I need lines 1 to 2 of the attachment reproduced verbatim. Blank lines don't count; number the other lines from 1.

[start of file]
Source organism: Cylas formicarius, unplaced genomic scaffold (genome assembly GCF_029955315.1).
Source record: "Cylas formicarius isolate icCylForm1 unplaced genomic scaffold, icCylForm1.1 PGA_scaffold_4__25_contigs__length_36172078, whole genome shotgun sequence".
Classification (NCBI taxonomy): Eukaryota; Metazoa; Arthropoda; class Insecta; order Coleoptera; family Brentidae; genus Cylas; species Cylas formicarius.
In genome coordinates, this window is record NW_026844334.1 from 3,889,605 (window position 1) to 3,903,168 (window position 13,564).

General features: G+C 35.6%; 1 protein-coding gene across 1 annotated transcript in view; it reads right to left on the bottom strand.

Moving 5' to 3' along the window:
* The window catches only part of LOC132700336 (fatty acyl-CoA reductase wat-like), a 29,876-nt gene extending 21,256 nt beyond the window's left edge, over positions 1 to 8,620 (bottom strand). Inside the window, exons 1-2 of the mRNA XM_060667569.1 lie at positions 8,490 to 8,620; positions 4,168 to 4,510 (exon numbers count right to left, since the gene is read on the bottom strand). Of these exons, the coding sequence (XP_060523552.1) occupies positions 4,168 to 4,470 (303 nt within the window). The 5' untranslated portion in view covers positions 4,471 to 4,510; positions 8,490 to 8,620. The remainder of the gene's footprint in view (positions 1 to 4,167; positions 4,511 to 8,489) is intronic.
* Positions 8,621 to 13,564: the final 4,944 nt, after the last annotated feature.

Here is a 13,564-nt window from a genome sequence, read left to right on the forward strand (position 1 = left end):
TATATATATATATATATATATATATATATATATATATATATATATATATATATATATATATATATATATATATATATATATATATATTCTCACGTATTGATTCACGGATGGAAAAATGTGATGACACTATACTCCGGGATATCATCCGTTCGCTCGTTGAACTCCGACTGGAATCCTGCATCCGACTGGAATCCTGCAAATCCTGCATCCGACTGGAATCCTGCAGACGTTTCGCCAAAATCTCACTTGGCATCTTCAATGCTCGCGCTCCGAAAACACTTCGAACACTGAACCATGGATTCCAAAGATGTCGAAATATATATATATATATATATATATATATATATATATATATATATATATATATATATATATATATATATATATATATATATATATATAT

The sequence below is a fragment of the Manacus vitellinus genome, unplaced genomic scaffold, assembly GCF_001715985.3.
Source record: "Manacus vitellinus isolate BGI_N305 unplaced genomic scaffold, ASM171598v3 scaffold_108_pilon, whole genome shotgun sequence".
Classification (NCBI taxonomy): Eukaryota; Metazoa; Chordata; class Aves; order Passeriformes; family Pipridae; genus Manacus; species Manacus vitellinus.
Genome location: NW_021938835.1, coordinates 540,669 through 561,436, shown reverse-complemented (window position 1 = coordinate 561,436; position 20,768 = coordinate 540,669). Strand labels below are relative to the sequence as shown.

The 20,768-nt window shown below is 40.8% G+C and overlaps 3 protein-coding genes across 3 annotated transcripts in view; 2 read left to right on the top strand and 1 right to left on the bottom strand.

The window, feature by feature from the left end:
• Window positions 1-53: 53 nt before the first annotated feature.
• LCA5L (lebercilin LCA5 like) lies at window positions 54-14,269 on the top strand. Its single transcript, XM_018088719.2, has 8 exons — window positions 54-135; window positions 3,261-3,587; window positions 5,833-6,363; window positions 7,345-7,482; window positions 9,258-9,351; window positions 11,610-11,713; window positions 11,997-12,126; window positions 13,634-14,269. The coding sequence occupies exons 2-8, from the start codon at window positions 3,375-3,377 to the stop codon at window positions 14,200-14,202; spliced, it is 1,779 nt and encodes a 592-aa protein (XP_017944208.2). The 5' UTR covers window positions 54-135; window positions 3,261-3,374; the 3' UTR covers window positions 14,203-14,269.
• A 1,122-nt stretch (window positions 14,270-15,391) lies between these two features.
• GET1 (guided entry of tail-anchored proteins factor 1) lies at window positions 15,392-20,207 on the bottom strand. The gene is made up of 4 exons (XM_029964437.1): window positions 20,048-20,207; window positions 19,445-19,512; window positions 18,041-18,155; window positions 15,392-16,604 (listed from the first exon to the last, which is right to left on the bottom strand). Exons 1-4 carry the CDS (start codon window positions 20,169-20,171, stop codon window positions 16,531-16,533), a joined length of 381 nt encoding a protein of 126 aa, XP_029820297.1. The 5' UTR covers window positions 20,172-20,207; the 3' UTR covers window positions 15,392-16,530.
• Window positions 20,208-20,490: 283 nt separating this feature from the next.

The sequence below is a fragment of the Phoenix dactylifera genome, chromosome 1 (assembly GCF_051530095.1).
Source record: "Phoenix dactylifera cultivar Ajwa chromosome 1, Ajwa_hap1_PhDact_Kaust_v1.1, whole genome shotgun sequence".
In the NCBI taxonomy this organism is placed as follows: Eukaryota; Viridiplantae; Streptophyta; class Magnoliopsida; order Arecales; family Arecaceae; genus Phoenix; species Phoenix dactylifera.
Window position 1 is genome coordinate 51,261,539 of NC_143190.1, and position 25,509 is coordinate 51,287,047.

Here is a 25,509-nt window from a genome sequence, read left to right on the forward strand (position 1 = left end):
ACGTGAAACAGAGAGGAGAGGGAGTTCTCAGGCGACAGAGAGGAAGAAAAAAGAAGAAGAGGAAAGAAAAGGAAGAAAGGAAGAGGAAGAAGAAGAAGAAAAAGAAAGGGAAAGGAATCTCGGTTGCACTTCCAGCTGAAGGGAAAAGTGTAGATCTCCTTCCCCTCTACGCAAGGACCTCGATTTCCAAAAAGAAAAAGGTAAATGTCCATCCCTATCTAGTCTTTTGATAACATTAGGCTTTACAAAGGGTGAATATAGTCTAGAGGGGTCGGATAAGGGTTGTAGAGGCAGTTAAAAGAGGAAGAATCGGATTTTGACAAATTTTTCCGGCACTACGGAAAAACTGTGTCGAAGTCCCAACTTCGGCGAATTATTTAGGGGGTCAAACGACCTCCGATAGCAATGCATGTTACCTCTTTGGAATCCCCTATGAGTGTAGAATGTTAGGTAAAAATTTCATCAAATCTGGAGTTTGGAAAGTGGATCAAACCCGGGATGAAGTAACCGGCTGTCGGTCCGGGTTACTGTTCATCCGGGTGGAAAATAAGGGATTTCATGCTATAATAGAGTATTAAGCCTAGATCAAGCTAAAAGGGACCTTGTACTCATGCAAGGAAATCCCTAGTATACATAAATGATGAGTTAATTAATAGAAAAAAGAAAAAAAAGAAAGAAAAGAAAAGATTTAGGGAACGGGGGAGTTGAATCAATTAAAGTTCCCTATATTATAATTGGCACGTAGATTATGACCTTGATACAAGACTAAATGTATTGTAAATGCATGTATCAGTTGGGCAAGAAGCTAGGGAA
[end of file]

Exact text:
Source organism: Cylas formicarius, unplaced genomic scaffold (genome assembly GCF_029955315.1).
Source record: "Cylas formicarius isolate icCylForm1 unplaced genomic scaffold, icCylForm1.1 PGA_scaffold_4__25_contigs__length_36172078, whole genome shotgun sequence".